Starting this week we discussed an important topic which often gets overlooked: planning for disasters.  In Africa things like lightning, fire, extreme temperatures and unstable power conditions are common threats to IT services.  Also civil unrest is quite common in some countries where translation and language development is taking place.  When all expatriate staff have to evacuate from a country, leaving only the national translators there to continue the work, what happens to the support for computer systems, power, and Internet connectivity?

These things don’t just run on their own without ongoing maintenance and tuning from the IT staff.  So it is very important to make sure that planning is done ahead of time to be prepared for such situations.  This is part of why we are conducting this training, and as you can see from the photos a good number of the participants are nationals, working in their own countries.  These guys won’t be the ones evacuating, but will still be there to provide IT services to the translators, making the work more sustainable even in times of unrest.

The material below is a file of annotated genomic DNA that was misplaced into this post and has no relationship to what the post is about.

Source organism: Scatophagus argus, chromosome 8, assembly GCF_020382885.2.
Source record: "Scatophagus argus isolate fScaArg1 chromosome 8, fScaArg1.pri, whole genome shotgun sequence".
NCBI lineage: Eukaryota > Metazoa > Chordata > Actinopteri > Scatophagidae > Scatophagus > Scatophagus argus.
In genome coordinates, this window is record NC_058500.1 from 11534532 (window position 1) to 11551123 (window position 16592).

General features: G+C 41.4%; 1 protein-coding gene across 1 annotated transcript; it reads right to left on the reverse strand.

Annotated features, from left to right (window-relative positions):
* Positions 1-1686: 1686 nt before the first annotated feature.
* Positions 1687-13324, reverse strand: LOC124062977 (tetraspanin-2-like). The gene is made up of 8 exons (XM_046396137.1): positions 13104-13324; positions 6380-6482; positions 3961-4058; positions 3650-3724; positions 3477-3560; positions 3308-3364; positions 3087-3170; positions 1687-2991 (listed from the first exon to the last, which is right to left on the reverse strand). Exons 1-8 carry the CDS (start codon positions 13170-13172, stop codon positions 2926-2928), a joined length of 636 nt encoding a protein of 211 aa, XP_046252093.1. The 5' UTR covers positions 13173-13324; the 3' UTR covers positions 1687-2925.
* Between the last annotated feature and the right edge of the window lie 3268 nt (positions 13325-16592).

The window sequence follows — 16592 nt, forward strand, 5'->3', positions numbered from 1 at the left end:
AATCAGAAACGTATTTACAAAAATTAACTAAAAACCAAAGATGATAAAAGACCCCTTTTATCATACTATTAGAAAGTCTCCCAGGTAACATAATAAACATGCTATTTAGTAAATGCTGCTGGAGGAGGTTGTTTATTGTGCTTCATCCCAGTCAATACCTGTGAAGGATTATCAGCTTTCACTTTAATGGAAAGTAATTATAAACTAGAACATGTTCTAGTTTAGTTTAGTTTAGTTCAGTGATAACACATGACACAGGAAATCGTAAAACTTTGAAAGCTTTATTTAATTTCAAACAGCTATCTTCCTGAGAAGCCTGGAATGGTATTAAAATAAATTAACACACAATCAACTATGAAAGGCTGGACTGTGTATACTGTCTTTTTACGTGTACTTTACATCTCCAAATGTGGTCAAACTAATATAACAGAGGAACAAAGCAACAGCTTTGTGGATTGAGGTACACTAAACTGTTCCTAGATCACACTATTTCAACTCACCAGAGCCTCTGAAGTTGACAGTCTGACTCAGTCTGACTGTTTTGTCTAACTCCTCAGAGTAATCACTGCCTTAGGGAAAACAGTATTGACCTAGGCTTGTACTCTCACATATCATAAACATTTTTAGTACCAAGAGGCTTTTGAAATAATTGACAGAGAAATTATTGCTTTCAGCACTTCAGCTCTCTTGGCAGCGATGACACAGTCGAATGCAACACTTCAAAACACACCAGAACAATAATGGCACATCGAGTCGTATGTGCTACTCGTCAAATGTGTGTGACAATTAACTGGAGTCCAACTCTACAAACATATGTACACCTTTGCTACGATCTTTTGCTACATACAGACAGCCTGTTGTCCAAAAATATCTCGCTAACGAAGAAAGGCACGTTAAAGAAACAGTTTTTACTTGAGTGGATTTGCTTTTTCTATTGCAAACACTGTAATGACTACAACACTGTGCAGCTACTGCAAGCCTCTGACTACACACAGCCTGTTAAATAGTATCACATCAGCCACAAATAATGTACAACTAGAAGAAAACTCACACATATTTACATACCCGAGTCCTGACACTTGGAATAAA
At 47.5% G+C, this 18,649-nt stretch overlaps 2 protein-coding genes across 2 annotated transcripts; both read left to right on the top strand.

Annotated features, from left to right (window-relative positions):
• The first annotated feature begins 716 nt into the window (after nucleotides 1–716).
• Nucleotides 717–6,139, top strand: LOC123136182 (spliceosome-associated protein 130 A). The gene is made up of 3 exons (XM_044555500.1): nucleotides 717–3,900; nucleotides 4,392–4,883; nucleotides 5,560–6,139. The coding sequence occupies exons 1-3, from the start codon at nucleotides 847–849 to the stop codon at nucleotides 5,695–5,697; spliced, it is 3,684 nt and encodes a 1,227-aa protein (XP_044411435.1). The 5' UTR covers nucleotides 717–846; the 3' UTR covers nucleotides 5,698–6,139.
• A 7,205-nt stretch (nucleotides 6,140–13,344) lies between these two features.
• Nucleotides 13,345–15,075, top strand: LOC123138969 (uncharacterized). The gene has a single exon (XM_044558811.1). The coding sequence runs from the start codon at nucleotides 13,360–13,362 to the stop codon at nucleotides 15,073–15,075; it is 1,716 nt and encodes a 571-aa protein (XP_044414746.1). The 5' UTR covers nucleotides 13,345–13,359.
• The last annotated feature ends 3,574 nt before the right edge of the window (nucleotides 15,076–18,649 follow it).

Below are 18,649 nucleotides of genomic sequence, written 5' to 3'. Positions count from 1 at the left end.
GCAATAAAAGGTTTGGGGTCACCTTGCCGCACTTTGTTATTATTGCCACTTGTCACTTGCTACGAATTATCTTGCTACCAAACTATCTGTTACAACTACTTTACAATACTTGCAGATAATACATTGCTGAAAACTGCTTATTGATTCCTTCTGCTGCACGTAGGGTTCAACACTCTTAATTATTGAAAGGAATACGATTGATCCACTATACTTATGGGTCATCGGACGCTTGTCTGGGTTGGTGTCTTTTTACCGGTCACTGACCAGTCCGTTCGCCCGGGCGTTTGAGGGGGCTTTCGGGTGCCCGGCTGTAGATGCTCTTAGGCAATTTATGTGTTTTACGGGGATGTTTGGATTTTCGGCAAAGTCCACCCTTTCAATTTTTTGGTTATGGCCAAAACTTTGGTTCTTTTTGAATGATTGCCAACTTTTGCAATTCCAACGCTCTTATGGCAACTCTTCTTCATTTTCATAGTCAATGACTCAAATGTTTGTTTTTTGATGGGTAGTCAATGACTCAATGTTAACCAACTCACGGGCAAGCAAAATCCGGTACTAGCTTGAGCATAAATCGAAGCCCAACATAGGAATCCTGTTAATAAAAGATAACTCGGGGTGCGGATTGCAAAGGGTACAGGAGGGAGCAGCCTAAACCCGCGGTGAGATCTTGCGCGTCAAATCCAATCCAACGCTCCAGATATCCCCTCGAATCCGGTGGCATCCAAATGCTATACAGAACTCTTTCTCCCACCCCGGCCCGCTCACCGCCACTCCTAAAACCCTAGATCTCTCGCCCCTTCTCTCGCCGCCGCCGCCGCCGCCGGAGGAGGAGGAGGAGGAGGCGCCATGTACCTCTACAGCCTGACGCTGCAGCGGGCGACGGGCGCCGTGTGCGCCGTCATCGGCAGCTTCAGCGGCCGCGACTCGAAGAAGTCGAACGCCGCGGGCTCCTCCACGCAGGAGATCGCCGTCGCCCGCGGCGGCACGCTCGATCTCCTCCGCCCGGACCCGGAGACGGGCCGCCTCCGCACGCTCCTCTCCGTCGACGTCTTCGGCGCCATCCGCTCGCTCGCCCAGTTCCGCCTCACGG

Over the weekend I completed the development of a course on Cloud Computing which I taught this afternoon.  While the use of the “cloud” - Internet services where data can be stored and accessed - might not be practical in Africa today in many situations, we know that it will become more possible as better Internet access becomes available.  So my goal is to educate the IT guys about what is happening, so that when the people they support come to them asking for a cloud solution, they will know how to provide good advice and avoid some of the common pitfalls.

Our Internet access at the center where our training is taking place is not much better than last week, and is still unstable, but since I have been using a prepaid cellular data service through my Smartphone, I have been able to get to what I need online and it is working quite well.  Krista and I have even been able to connect with each other using video to say hello, which makes it feel like I am closer to home.  Today I even was able to participate in a video conference with my coworkers in the USA for a project status meeting, and the technology worked perfectly!